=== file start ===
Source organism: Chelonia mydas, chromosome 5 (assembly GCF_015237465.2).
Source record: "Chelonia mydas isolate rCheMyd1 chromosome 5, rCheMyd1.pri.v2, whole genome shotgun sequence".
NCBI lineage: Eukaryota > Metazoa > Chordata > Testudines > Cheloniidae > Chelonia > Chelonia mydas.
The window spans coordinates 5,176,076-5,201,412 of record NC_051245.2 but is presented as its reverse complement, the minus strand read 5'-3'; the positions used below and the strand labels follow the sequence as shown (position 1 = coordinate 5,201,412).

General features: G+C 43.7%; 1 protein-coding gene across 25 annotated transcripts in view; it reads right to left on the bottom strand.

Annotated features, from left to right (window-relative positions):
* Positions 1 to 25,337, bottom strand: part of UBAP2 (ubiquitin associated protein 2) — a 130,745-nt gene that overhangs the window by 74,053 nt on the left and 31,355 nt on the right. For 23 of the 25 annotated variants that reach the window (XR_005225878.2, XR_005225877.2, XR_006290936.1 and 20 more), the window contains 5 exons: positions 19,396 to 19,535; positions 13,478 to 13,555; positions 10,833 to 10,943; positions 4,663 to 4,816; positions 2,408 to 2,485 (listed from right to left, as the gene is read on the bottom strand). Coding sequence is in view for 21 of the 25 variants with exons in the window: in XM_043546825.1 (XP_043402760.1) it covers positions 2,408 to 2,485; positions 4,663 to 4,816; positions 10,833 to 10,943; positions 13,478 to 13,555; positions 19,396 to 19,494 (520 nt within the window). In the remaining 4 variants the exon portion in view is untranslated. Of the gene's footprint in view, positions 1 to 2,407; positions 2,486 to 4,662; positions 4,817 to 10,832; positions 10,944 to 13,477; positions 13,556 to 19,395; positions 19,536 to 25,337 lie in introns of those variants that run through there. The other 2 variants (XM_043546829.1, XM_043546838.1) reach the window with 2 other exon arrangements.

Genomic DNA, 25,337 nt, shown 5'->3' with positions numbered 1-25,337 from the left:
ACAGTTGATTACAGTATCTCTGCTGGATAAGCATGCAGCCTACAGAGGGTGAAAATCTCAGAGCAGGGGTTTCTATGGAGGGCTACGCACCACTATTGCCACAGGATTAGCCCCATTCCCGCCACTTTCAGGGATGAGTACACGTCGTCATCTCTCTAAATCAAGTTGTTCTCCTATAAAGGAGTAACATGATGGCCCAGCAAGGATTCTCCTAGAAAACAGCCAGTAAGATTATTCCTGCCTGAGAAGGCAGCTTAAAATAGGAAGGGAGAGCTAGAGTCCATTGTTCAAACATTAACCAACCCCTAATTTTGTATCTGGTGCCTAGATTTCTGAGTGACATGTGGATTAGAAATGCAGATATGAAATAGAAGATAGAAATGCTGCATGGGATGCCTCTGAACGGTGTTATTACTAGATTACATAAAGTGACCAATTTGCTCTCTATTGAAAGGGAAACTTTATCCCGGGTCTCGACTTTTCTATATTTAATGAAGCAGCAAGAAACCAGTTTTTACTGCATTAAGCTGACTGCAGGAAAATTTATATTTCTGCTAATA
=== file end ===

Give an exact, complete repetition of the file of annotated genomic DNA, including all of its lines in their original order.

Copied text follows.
Source organism: Chelonia mydas, chromosome 5 (assembly GCF_015237465.2).
Source record: "Chelonia mydas isolate rCheMyd1 chromosome 5, rCheMyd1.pri.v2, whole genome shotgun sequence".
NCBI lineage: Eukaryota > Metazoa > Chordata > Testudines > Cheloniidae > Chelonia > Chelonia mydas.
The window spans coordinates 5,176,076-5,201,412 of record NC_051245.2 but is presented as its reverse complement, the minus strand read 5'-3'; the positions used below and the strand labels follow the sequence as shown (position 1 = coordinate 5,201,412).

General features: G+C 43.7%; 1 protein-coding gene across 25 annotated transcripts in view; it reads right to left on the bottom strand.

Annotated features, from left to right (window-relative positions):
* Positions 1 to 25,337, bottom strand: part of UBAP2 (ubiquitin associated protein 2) — a 130,745-nt gene that overhangs the window by 74,053 nt on the left and 31,355 nt on the right. For 23 of the 25 annotated variants that reach the window (XR_005225878.2, XR_005225877.2, XR_006290936.1 and 20 more), the window contains 5 exons: positions 19,396 to 19,535; positions 13,478 to 13,555; positions 10,833 to 10,943; positions 4,663 to 4,816; positions 2,408 to 2,485 (listed from right to left, as the gene is read on the bottom strand). Coding sequence is in view for 21 of the 25 variants with exons in the window: in XM_043546825.1 (XP_043402760.1) it covers positions 2,408 to 2,485; positions 4,663 to 4,816; positions 10,833 to 10,943; positions 13,478 to 13,555; positions 19,396 to 19,494 (520 nt within the window). In the remaining 4 variants the exon portion in view is untranslated. Of the gene's footprint in view, positions 1 to 2,407; positions 2,486 to 4,662; positions 4,817 to 10,832; positions 10,944 to 13,477; positions 13,556 to 19,395; positions 19,536 to 25,337 lie in introns of those variants that run through there. The other 2 variants (XM_043546829.1, XM_043546838.1) reach the window with 2 other exon arrangements.

Genomic DNA, 25,337 nt, shown 5'->3' with positions numbered 1-25,337 from the left:
ACAGTTGATTACAGTATCTCTGCTGGATAAGCATGCAGCCTACAGAGGGTGAAAATCTCAGAGCAGGGGTTTCTATGGAGGGCTACGCACCACTATTGCCACAGGATTAGCCCCATTCCCGCCACTTTCAGGGATGAGTACACGTCGTCATCTCTCTAAATCAAGTTGTTCTCCTATAAAGGAGTAACATGATGGCCCAGCAAGGATTCTCCTAGAAAACAGCCAGTAAGATTATTCCTGCCTGAGAAGGCAGCTTAAAATAGGAAGGGAGAGCTAGAGTCCATTGTTCAAACATTAACCAACCCCTAATTTTGTATCTGGTGCCTAGATTTCTGAGTGACATGTGGATTAGAAATGCAGATATGAAATAGAAGATAGAAATGCTGCATGGGATGCCTCTGAACGGTGTTATTACTAGATTACATAAAGTGACCAATTTGCTCTCTATTGAAAGGGAAACTTTATCCCGGGTCTCGACTTTTCTATATTTAATGAAGCAGCAAGAAACCAGTTTTTACTGCATTAAGCTGACTGCAGGAAAATTTATATTTCTGCTAATA